WASHINGTON — EchoStar wishes it ordered its latest satellite, Jupiter-3, sooner than it did, but won’t seek to play catch up by buying another copy of the satellite in order to meet surging demand for broadband connectivity, executives said Feb. 21.

Jupiter-2, EchoStar’s newest broadband satellite on orbit, is already filling up with customers just two years after launch. Englewood, Colorado-based EchoStar, ordered Jupiter-3 from Space Systems Loral in 2017 to bring expansion capacity over the Americas, but the satellite isn’t slated to launch until 2021.

Echostar executives said that while they recognize the need to field more capacity, they don’t want satellite purchases to outpace the development of better technology, lest they risk overstocking on assets that could prove obsolete.

“We can go spend [capital] and build two Jupiter-3s simultaneously and have that capacity available longer,” David Rayner, EchoStar’s chief financial officer, said during a Feb. 21 earnings call. “But the reality is that a subsequent satellite is going to have better technology, better economics, and so you want to try and stage things appropriately so that you are getting the best returns on the capital investment.”

EchoStar is not alone in the struggle to time satellite purchases as optimally as possible. The rapid advance in high-throughput satellite technology, which uses narrower, more concentrated beams than traditional satellites to deliver broadband connectivity, has caused several operators to second guess their decisions or hold off on purchases entirely. Fleet operator ABS, for example, said Viasat’s global ViaSat-3 system would have vastly outperformed its ABS-8 satellite had ABS gone through with the order (ABS canceled ABS-8 due to a lack of export-credit financing). Indonesian satellite operator PSN said its newest satellite really should have been designed with 10 times more capacity, but that that wasn’t at all obvious five years ago at the time of purchase.

EchoStar’s Hughes Networks Systems division, located in Germantown, Maryland, operates three high-throughput broadband satellites — SpaceWay-3 (launched in 2007), Jupiter-1 (launched in 2012) and Jupiter-2 (launched in 2016) — providing internet to households, inflight connectivity businesses and other customers. Pradman Kaul, president of Hughes, said the company’s Jupiter-3 satellite will have more than 500 gigabits per second of total capacity, making it one of the highest capacity satellites under construction.

Hughes counted 1.36 million consumer broadband subscribers as of Dec. 31, a number, Kaul said amounts to 69 percent of all satellite broadband subscribers in the United States. More than 300,000 subscribers were added since Dec. 31, 2016.

As beams on Jupiter-2 reach full saturation, Hughes’ subscriber growth is increasingly coming from South America, executives said, where the company leases payloads on competitor satellites Eutelsat 65 West A and Telstar 19 Vantage. Kaul said the company has expanded service across Brazil and Colombia, and entered Ecuador and Peru with plans to launch into additional countries soon.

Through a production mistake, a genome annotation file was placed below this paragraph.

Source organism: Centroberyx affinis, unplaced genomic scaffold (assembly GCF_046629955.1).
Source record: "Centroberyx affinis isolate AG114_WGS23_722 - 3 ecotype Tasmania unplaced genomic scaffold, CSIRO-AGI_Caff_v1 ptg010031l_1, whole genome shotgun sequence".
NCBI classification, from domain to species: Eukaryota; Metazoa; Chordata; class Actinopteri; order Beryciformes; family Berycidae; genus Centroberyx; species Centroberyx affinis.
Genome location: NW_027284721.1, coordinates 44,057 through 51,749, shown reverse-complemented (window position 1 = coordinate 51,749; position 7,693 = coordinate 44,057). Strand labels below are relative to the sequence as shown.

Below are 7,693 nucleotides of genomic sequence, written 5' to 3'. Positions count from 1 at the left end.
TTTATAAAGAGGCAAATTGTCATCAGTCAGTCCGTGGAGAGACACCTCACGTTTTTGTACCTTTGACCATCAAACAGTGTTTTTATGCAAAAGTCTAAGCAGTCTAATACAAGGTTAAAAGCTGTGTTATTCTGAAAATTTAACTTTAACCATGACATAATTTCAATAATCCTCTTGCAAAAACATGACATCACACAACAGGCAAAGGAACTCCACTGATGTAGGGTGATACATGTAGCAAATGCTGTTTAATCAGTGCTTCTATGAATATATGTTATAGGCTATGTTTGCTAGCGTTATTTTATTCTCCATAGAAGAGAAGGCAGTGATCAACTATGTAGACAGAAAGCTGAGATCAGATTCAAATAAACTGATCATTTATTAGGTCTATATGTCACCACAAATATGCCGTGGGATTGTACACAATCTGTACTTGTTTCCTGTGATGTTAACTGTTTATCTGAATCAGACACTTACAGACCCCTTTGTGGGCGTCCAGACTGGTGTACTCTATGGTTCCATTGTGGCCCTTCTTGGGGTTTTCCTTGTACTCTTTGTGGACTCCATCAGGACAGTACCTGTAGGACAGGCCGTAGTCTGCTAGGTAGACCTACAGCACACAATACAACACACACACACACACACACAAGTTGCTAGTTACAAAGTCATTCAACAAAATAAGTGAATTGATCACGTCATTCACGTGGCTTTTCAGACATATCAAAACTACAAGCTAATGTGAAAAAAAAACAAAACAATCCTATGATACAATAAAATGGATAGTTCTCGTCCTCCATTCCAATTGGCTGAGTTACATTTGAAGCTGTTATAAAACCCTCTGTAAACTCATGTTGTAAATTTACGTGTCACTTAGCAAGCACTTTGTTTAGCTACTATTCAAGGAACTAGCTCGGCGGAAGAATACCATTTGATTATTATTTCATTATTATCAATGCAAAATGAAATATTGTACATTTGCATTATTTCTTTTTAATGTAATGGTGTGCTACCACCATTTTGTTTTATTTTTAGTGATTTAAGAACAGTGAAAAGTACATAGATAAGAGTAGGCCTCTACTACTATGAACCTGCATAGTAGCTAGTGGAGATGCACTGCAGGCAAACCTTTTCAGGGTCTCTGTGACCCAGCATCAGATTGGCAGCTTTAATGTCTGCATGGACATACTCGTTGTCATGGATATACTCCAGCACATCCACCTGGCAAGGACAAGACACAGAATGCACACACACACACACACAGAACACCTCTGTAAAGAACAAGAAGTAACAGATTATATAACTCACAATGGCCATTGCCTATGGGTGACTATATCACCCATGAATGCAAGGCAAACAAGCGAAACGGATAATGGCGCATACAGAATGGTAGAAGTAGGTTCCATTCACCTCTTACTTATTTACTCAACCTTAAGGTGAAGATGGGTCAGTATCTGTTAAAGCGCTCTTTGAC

Until Jupiter-3 launches, the majority of broadband growth will come from Latin America, Kaul said.

Hughes also anticipates expanding in Africa through a joint venture with Emirati satellite operator Yahsat that began operations last month. Kaul said the $100 million Hughes invested in the joint venture, plus $60 million Yahsat put in from an insurance claim on Al Yah 3, gives the joint venture the financial means to support “ambitious expansion plans in Africa.”

“We hope that we will buy more capacity, either a hosted payload or a new satellite,” Kaul said, though he didn’t give a timeframe.

Kaul said Hughes is actively exploring additional joint venture possibilities in other parts of the world.

Kaul said Hughes is also still optimistic on receiving approval from the Indian government to field a broadband satellite over the country, but gave no forecast for when that might occur.

Hughes generated $444.6 million in revenue for the last three months of 2018, counting for the bulk of parent-company EchoStar’s $530.6 million in total revenue. EchoStar recorded $2.1 billion in full-year revenue, with Hughes counting for $1.7 billion of that total.

EchoStar executives declined to comment on whether the company would make another go at buying British fleet operator Inmarsat after last year’s failed attempt. EchoStar Chairman Charlie Ergen said last year that EchoStar needs greater scale and that opportunities besides Inmarsat also existed.

EchoStar has the means to facilitate such merger and acquisition activity thanks to its war chest of $3.2 billion in cash, cash equivalents and current marketable investment securities as of Dec. 31.

Caleb Henry is a former SpaceNews staff writer covering satellites, telecom and launch. He previously worked for Via Satellite and NewSpace Global.He earned a bachelor’s degree in political science along with a minor in astronomy from...